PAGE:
Getting into the spirit of Christmas,
Ireland’s biggest selling newspaper, the Sunday
Independent, ran an article in its last issue that will be welcomed by all in
the Algarve and the rest of
the Iberian Peninsula who side with corks in
the War of the Stoppers.
The article was a timely reminder that market forces controlling how wine bottles are capped are still rampant and working against corks. Despite a reported cork resurgence in recent years, screw caps and plastic stoppers favoured by
World wine producers have captured at least 20% of the market.
The Sunday Independent quoted the World Wildlife Fund in reporting that an estimated three-quarters of the western
cork oak forests could be lost within 10 years. The plastic and screw top
momentum could take up to 80% of the wine bottle market well before that.
While doing what it can to help, the WWF continues to express serious concern about a possible disastrous scenario. “Cork forests – home to endangered species such as the Iberian lynx and Iberian imperial eagle – have been protected and valued due to the centuries-old demand for cork in the wine industry. But the increasingly popular use of alternative stoppers threatens this environmentally and economically sustainable industry and leaves cork forests unprotected.”
The harvesting of cork oak, with the bark totally renewing itself after each nine-year harvest, offers one of the finest examples of traditional, sustainable land use. Cork oak woodlands provide a livelihood for 10,000 people in southern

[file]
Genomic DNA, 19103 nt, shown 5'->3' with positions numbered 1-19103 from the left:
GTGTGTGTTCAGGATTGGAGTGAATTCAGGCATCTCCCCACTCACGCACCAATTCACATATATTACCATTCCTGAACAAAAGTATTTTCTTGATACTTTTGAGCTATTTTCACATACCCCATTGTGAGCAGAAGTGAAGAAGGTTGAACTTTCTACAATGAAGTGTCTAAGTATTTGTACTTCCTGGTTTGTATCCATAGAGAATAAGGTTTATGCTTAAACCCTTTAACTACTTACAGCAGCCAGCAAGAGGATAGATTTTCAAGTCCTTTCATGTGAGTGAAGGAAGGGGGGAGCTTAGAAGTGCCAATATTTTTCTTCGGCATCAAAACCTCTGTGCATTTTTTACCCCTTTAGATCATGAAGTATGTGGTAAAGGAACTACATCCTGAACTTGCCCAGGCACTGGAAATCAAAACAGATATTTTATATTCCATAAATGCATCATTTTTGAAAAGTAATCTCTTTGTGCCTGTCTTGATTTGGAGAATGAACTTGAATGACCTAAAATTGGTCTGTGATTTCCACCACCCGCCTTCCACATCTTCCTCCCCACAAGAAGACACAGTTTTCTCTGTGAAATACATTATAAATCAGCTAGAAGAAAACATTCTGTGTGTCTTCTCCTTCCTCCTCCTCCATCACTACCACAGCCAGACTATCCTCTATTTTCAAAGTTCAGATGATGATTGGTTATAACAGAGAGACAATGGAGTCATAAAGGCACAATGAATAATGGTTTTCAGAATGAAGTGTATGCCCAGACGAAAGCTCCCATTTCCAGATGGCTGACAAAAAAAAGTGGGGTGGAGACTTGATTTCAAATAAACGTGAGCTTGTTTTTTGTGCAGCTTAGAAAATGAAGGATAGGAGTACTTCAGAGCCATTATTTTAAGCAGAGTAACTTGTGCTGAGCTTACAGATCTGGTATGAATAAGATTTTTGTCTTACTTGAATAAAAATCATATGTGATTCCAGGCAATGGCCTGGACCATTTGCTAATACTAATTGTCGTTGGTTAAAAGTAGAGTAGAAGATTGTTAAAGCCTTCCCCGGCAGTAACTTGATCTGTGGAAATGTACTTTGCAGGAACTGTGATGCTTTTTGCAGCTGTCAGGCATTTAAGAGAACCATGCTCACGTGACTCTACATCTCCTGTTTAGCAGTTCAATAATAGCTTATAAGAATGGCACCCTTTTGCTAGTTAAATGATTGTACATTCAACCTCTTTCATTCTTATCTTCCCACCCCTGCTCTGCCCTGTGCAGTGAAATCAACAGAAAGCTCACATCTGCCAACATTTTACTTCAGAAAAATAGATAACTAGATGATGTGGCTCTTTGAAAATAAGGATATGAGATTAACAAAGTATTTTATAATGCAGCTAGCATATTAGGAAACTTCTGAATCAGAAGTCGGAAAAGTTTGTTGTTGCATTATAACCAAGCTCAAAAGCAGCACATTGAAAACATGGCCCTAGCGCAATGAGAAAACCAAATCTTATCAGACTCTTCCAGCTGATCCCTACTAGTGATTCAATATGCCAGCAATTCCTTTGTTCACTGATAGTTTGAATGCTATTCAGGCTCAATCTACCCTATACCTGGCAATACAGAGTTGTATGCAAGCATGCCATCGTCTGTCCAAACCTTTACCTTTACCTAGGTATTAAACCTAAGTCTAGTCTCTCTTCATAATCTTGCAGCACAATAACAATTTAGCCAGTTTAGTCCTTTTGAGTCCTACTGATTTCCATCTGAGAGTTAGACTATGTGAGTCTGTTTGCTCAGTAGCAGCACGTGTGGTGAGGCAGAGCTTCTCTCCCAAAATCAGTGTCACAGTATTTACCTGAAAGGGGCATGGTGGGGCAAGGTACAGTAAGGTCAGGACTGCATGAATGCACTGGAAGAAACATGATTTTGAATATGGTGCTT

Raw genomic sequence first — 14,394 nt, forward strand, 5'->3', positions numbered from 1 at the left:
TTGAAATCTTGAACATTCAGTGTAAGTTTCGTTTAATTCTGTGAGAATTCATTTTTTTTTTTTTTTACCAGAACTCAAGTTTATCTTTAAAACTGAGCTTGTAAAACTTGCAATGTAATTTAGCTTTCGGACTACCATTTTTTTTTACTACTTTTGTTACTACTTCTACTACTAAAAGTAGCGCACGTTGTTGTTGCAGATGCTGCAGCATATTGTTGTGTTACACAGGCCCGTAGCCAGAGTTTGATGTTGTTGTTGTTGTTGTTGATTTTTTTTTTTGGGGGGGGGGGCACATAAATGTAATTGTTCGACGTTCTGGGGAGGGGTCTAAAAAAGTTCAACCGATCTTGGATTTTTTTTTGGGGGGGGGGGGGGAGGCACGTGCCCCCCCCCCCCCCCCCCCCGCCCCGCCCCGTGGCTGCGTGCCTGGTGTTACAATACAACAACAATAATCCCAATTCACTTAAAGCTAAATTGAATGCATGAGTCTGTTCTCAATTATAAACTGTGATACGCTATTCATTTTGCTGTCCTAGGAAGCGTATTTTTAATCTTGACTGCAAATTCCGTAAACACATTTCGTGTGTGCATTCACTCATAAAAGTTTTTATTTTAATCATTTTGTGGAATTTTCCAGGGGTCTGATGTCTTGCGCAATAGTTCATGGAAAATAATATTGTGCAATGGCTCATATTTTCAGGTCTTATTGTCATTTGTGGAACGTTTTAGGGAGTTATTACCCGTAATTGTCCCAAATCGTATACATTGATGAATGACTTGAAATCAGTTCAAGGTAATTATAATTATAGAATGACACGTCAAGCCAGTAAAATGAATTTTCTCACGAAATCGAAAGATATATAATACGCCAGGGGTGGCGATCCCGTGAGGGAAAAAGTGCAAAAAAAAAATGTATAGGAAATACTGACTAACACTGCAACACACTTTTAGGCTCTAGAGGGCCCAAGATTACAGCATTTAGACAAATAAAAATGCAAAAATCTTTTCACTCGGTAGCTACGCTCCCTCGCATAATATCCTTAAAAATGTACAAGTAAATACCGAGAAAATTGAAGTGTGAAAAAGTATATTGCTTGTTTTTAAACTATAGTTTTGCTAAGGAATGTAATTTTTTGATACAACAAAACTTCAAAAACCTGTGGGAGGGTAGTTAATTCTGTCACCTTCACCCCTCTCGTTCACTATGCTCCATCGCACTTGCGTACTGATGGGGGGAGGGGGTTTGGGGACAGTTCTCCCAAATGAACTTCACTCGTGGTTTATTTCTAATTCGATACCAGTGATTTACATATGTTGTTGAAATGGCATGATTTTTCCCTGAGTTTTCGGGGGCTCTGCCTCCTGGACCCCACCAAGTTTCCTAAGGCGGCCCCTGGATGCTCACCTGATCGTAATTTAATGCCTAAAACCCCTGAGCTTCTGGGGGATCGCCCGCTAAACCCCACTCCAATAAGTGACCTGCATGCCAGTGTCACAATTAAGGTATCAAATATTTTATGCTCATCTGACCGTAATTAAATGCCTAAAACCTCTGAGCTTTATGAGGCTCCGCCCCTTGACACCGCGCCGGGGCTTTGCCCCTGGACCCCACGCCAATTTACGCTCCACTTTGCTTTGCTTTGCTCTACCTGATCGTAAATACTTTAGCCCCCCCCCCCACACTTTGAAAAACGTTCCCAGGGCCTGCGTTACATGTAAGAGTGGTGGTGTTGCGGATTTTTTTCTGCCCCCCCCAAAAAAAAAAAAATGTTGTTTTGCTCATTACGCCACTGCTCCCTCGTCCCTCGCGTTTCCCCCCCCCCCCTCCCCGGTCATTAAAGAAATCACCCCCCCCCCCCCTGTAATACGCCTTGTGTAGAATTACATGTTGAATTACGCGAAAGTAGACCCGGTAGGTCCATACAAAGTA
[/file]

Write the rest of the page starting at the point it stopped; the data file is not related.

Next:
and many thousands more in southern Spain
and parts of France, Italy
Algeria, Tunisia and . It is
not only these livelihoods that are in danger if the demand for cork dwindles
as feared. Morocco
The worry is that market forces may lead to the woodlands being felled to make way for other cash crops. “Cork oak forests also play a key role in maintaining watersheds, preventing erosion and keeping soils healthy, says the World Wildlife Fund. “They are a great example of balanced conservation and economic development. Their preservation is vital for the well-being of the Mediterranean region.”
If they are not preserved, climate change and erosion could bring about desertification. If that happened, the natural undergrowth, wild animals and birds the oak woodlands now support would be displaced or driven to extinction. Livestock, such as black pigs free-ranging on acorns, would no longer have their traditional pastures.
There are pros as well as cons for the synthetic alternatives, but while the War of the Stoppers rages on, the writer of the Sunday Independent article last weekend urged readers to continue to pop corks by saying: “This simple choice is a small but positive gesture towards those Portuguese and Spanish farmers hanging in there. Raise a glass or two to them. I will join you. (O mesmo por favor!) Fill 'em up again, lads.”